Thursday, July 17, 2003
I recently visited a country here in the Americas where I flew over a valley that appeared very fertile—a vast, thick green carpet beautifully woven by plantations of African palm trees. I was enthusiastic, thinking that at last I had discovered development in action—that is, until I landed.
The contrast between the wonderful view from above and the misery below screamed out that the African palm, far from being a motor of development, could be the mother of all poverty traps. By contrast, take, for example, a coffee bean. It may be worth very little in the field, but at least it lets us dream of the chance of capturing a bit more of the value suggested by the fact that some people pay four dollars or more for a cup of it at Starbucks. But in the case of the African palm, no dreams seem possible. Just for a starter, its saturated fats are considered undesirable.
In this sense, the difficult cultivation of the African palm would seem to be doomed to mark the borderline of lowest overall marginal cost, that is, where the least is paid to farmers for their labor. Palm farming now has such a small margin of profit that it does not even cover the costs of registering a union, and so, Mr. Planner, just in case, don’t place us next to the palms, please place us next to something profitable.
When analyzing agricultural margins of profit, we must not forget that in most cases in which farmers’ margins allow them to maintain a decent standard of living, this is due to some kind of subsidy, protection, or market interference. So, of course, if we’re offered the chance to grow African palms in France, we might just consider it.
It is one thing to be a marginal agricultural producer and it is another very different thing to be an agricultural margin capturer. In a supermarket in the United States I came across 11 kinds of eggs, ranging in price from 95 cents a dozen for caged, industrial production to $3.99 a dozen for eggs certified as coming from organically-fed free-range hens.
For countries whose hopes focus on Cancun and on agricultural opening, I hope that the above leads them to stop, think, and realize that opening in itself does not work miracles if farmers do not also receive other kinds of aid, such as those offered in many developed countries.
Friends, as I have said many times before, if we let globalization simply pursue the lowest marginal cost of labor, then Great Bad Deflation will inevitably come.
And as published in Voice and Noise of 2006
Thursday, July 03, 2003
“As of this date, the Bolivarian Republic of Venezuela agrees not increase its current level of public debt, nor to contract public debt with payment due in less than ten years. In the case of failure to comply with the above, all current public loans will be considered due and payable immediately. In order to guarantee that any future government does not employ subterfuge to evade the spirit of this Law, the Nation agrees to abide by international arbitrage.” …Just this simple clause, typical of the those applied in the private sector to control corporate debt levels, would enable, as if by magic:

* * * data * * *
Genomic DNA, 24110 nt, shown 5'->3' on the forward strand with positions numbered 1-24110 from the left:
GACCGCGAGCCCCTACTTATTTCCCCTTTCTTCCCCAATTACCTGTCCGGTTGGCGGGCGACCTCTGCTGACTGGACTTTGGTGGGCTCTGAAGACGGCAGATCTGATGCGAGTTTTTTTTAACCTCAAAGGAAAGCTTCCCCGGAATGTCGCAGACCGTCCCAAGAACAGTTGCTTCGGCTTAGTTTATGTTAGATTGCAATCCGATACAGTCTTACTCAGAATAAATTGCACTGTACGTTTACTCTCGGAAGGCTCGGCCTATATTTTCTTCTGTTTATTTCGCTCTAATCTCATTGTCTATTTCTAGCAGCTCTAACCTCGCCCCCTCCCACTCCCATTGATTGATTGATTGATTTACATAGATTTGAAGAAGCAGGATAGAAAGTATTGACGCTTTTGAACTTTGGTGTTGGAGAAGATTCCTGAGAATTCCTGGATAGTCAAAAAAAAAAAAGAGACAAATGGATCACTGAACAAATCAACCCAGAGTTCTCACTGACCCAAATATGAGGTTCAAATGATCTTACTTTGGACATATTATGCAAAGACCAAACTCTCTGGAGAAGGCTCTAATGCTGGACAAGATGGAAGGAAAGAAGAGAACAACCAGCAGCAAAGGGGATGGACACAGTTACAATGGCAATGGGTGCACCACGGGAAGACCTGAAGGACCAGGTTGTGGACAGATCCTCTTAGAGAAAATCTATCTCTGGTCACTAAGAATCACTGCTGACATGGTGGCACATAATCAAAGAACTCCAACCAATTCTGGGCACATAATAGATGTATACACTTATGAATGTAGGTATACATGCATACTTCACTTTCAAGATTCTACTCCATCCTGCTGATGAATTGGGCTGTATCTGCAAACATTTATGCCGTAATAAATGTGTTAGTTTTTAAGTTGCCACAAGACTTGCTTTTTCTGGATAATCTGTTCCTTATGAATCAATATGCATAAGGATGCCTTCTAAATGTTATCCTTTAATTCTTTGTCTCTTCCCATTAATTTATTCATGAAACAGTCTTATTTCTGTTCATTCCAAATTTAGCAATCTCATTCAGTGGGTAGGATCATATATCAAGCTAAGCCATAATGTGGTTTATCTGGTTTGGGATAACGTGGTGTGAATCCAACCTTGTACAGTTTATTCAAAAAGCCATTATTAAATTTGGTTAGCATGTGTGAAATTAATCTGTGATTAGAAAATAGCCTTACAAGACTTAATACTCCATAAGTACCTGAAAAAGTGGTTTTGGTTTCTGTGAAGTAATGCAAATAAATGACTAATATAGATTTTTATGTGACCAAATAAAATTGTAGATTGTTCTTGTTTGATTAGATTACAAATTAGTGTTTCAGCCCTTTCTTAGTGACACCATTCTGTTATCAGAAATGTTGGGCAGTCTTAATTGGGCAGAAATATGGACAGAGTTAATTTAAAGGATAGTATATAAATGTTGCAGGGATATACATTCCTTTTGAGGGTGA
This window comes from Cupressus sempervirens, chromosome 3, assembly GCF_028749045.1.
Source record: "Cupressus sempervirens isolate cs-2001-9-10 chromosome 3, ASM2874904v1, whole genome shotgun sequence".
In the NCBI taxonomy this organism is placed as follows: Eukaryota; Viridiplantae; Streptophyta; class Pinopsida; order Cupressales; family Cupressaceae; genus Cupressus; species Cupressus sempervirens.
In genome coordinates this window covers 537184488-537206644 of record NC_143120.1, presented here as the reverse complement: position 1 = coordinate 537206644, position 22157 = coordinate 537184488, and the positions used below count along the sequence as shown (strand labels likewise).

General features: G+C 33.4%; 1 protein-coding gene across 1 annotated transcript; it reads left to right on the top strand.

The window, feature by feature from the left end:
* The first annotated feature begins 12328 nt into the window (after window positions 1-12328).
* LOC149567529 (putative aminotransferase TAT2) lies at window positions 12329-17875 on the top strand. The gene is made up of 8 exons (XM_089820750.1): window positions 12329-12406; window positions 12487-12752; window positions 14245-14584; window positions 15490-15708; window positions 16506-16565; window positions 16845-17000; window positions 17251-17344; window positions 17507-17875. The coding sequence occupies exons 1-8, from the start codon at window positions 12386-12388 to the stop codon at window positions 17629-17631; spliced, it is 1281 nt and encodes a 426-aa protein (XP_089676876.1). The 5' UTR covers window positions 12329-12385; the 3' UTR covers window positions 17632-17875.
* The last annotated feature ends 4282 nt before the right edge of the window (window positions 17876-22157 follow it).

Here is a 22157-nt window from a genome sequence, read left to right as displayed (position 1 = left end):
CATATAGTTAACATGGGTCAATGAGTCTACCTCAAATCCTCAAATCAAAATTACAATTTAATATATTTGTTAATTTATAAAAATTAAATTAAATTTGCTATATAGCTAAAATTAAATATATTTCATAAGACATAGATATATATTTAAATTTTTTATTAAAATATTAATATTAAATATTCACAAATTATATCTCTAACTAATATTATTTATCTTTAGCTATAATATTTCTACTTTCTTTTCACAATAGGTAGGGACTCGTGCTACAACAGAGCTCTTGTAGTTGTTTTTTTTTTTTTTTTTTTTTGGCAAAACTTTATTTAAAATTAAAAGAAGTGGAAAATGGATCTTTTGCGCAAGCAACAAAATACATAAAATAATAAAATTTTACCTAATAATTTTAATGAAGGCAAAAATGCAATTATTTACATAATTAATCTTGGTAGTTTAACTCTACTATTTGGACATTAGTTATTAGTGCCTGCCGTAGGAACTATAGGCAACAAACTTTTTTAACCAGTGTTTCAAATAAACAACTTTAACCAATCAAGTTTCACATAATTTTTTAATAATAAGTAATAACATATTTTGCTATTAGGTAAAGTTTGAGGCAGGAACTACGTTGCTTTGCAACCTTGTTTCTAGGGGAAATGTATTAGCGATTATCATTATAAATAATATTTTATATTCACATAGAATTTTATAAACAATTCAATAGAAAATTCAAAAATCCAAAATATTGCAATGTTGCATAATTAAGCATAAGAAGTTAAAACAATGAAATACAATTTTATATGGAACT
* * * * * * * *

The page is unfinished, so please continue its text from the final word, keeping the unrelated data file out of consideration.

An immediate and dramatic drop in the interest rates applied to the country, when international markets realize that the country, with its relatively modest debt, is determined to put an end to the distortion of short-term debt, the refinancing of which has been the eternal reason for charging high rates, while at the same time guaranteeing that the resulting relief in servicing the debt is not used as a pretext for increasing it.
The end of the country risk financial rating, when after only a few days credit raters will have to classify Venezuelan public debt as worthy of investment.
Opening the economy to all kinds of private initiatives on the part of individuals, families, companies and cooperatives, since all would have access to new loans under reasonable conditions – something which to date has been blocked by our political leaders’ hunger for tax income and the consequent increase in debt.
Friends, I am sure the clause I propose would help put our country on the road to sustainable economic development but - I swear! - how difficult it is to convince our leaders of the past and present who blithely condemn old debt while at the same time extolling the virtues of new debt.
It sounds easy but... could it be done? Indeed it could! The hard part will be to free ourselves of loans traffickers and to ensure that our eternal paradigm changes actually change – even if only one little paradigm.
Some may rightly say that the country would lose part of its independence. However, it would be well worth it if this would allow us to decree an abolition of public debt slavery, the same way we abolished slave labor long ago.
Translated from El Universal, Caracas, July 3, 2003